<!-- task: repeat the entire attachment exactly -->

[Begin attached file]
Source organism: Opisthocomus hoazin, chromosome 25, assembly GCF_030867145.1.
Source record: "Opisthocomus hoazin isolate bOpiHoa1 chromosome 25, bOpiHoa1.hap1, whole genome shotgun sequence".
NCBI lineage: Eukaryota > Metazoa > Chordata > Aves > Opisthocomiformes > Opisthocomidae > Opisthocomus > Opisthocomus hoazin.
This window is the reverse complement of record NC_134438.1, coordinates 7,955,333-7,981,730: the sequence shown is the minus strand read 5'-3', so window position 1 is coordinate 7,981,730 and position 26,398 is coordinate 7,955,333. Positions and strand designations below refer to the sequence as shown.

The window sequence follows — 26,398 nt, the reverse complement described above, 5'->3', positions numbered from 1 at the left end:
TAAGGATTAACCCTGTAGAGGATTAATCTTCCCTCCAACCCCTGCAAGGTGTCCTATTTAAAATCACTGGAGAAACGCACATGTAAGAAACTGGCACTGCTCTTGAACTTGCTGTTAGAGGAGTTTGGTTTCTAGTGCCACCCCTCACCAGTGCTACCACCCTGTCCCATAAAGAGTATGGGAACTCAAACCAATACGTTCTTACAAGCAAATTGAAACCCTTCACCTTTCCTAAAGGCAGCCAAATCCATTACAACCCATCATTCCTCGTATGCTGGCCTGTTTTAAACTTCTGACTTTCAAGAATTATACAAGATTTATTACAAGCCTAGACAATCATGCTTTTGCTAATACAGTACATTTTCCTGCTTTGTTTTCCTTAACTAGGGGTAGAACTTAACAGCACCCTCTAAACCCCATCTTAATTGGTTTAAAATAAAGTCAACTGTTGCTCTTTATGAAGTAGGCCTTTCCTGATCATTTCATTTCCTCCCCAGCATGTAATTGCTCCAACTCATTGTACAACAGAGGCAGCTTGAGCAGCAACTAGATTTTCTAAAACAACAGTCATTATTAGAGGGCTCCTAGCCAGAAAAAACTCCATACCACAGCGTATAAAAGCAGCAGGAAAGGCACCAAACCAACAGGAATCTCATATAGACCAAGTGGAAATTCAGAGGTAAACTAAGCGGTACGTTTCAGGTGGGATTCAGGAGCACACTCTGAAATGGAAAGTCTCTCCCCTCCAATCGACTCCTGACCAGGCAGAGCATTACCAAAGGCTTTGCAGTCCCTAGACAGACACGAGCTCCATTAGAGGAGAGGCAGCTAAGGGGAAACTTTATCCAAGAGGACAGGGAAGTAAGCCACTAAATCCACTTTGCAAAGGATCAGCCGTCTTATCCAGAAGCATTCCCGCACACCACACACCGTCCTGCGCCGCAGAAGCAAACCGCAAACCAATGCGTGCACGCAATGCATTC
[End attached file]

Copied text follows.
Source organism: Opisthocomus hoazin, chromosome 25, assembly GCF_030867145.1.
Source record: "Opisthocomus hoazin isolate bOpiHoa1 chromosome 25, bOpiHoa1.hap1, whole genome shotgun sequence".
NCBI lineage: Eukaryota > Metazoa > Chordata > Aves > Opisthocomiformes > Opisthocomidae > Opisthocomus > Opisthocomus hoazin.
This window is the reverse complement of record NC_134438.1, coordinates 7,955,333-7,981,730: the sequence shown is the minus strand read 5'-3', so window position 1 is coordinate 7,981,730 and position 26,398 is coordinate 7,955,333. Positions and strand designations below refer to the sequence as shown.

The window sequence follows — 26,398 nt, the reverse complement described above, 5'->3', positions numbered from 1 at the left end:
TAAGGATTAACCCTGTAGAGGATTAATCTTCCCTCCAACCCCTGCAAGGTGTCCTATTTAAAATCACTGGAGAAACGCACATGTAAGAAACTGGCACTGCTCTTGAACTTGCTGTTAGAGGAGTTTGGTTTCTAGTGCCACCCCTCACCAGTGCTACCACCCTGTCCCATAAAGAGTATGGGAACTCAAACCAATACGTTCTTACAAGCAAATTGAAACCCTTCACCTTTCCTAAAGGCAGCCAAATCCATTACAACCCATCATTCCTCGTATGCTGGCCTGTTTTAAACTTCTGACTTTCAAGAATTATACAAGATTTATTACAAGCCTAGACAATCATGCTTTTGCTAATACAGTACATTTTCCTGCTTTGTTTTCCTTAACTAGGGGTAGAACTTAACAGCACCCTCTAAACCCCATCTTAATTGGTTTAAAATAAAGTCAACTGTTGCTCTTTATGAAGTAGGCCTTTCCTGATCATTTCATTTCCTCCCCAGCATGTAATTGCTCCAACTCATTGTACAACAGAGGCAGCTTGAGCAGCAACTAGATTTTCTAAAACAACAGTCATTATTAGAGGGCTCCTAGCCAGAAAAAACTCCATACCACAGCGTATAAAAGCAGCAGGAAAGGCACCAAACCAACAGGAATCTCATATAGACCAAGTGGAAATTCAGAGGTAAACTAAGCGGTACGTTTCAGGTGGGATTCAGGAGCACACTCTGAAATGGAAAGTCTCTCCCCTCCAATCGACTCCTGACCAGGCAGAGCATTACCAAAGGCTTTGCAGTCCCTAGACAGACACGAGCTCCATTAGAGGAGAGGCAGCTAAGGGGAAACTTTATCCAAGAGGACAGGGAAGTAAGCCACTAAATCCACTTTGCAAAGGATCAGCCGTCTTATCCAGAAGCATTCCCGCACACCACACACCGTCCTGCGCCGCAGAAGCAAACCGCAAACCAATGCGTGCACGCAATGCATTC